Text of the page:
Tag Archives: Metal Morphous

Back from the Paint Shop! (November 2016)

I left the coupe with Ron Randall at Metal-Morphous in Connecticut on June 25.  It has been a very long four and a half months, but I am extremely happy with the results.  Ron and his crew did an amazing job aligning the doors and hood, sanding, sealing, and painting.  Here are just a few of the photos that Ron sent to me through the process, as well as some photos of my bring her home.

Body off the chassis and application of gelcoat.  Note the louvres I obtained for the side vents.

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Base coat of “Wimbledon White” applied.

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Tape over what will become the rally stripes.

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First coat of “Guardsman Blue”.

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Remove the tape, reveal the stripes, apply clear coat for shine..

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Polish, clear coat, polish, clear coat, and repeat many times for an even deeper shine.

 

Re-assemble body, doors and hood.

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In addition to body and paint, I asked Ron to install the headliner material for me (before putting the body back on the chassis), as well as the side windows (“side curtains”) because that went hand-in-hand with the final fitting of the doors.  I also had his guy install the windshield and gasket for me.

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I arrive to pick up the coupe and I am ecstatic.  We go over the car.  Hard to see in these pics, but the hood scoops and rear spoiler are attached via metal screws.  Some guys prefer to use fiberglass to blend these pieces seamlessly into the shape of the body, but I prefer the screws for that “old school” feel and look.  (The original coupes were hammered out of metal and rivets.)  I ask Ron and Pedro to apply the race numbers for me.  (I will apply the sponsor decals later.  They are smaller and easier to handle.)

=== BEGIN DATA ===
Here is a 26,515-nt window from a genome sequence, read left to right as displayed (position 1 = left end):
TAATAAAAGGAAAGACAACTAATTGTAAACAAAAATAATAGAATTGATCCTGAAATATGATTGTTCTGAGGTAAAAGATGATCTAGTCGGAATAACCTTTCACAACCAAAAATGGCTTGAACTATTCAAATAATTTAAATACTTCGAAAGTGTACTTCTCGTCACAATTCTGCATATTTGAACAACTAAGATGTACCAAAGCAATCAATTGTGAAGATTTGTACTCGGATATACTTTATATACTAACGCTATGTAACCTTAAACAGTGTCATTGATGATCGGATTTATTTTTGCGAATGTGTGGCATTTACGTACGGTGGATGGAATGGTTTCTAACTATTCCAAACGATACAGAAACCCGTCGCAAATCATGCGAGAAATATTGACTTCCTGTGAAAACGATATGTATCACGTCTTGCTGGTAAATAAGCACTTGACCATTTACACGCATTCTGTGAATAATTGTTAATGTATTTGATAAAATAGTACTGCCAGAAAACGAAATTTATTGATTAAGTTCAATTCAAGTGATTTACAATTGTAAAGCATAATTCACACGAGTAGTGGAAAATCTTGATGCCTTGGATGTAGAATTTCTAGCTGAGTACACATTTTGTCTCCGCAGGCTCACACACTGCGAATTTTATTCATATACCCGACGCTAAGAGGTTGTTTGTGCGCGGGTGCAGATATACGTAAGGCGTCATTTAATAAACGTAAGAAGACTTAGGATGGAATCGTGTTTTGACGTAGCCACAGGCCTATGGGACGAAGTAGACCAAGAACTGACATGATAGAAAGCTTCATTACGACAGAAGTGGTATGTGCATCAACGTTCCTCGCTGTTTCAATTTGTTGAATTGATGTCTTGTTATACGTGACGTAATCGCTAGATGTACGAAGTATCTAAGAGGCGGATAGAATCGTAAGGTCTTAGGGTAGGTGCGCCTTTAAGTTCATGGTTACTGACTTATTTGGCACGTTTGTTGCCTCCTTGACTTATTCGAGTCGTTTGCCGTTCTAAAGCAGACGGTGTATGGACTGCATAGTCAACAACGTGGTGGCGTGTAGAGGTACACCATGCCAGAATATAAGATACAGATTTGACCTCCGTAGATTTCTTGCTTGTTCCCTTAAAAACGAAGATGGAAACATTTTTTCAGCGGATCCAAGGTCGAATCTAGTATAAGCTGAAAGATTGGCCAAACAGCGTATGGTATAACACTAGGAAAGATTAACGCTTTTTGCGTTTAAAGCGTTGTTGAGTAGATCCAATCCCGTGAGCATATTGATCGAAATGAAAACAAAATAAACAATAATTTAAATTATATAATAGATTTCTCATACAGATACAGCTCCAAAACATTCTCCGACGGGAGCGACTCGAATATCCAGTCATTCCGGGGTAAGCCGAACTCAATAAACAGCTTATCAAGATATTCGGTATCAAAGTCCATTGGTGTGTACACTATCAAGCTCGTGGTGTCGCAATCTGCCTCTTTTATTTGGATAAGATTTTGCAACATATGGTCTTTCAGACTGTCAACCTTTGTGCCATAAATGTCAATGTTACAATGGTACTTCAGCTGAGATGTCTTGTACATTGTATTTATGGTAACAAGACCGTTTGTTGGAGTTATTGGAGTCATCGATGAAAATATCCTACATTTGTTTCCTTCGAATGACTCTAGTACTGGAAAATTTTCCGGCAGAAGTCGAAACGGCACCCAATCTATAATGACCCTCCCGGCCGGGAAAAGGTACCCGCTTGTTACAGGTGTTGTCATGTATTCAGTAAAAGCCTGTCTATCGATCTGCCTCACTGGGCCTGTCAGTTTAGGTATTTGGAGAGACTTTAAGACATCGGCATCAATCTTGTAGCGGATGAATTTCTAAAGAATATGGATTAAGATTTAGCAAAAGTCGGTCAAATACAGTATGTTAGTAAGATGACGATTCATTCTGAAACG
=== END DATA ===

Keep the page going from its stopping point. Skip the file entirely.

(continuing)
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At a rest stop in Connecticut.

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What it looks like when a 1965 Shelby Daytona Coupe tailgates you all the way from Connecticut to Pennsylvania.

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And finally at home.

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Body Work (July 31 2016)

At the time of my last update I had just dropped off the Coupe at Metal Morphous (MM) in Connecticut.  Since then MM has provided me with weekly updates, and I was able to stop by last week while travelling in that vicinity.  MM is being very deliberate and methodical.  When sanding down the “seams”, they are careful to discover any air (or gas) pockets that may have developed in the original fiberglass mold process. MM advises that such pockets are typical, but that if you paint without filling them, they will later reveal themselves as defects in the paint job.  1 air bub2 air bub

MM is filling the air pockets, but that requires re-glassing, time for curing, re-sand, wash, repeat, etc.

I was pleased to see how MM was able to significantly improve the fitting of the doors and hood.  The lines/gaps are looking great.

In the meantime, I prepped the remaining metal parts (door sills, wheel wells/splash guards, etc.) by cleaning and coating with Sharkhide.  I also found someone to bind the edges of the carpet that will sit on the hatch floor area (so I can flip it up for access, without it fraying).

I also took the opportunity to re-do the floor of my garage.  I used Racedeck brand garage floor tiles.  I designed a checkered pattern with a blue outline for each bay.  The whole tiles go down fairly easy, snapping together.  The partial tiles take a little time to measure and cut, but overall a fairly easy project (and not much more expensive than the high end garage floor paints if you do the proper acid-wash etching first).

10 Race Deck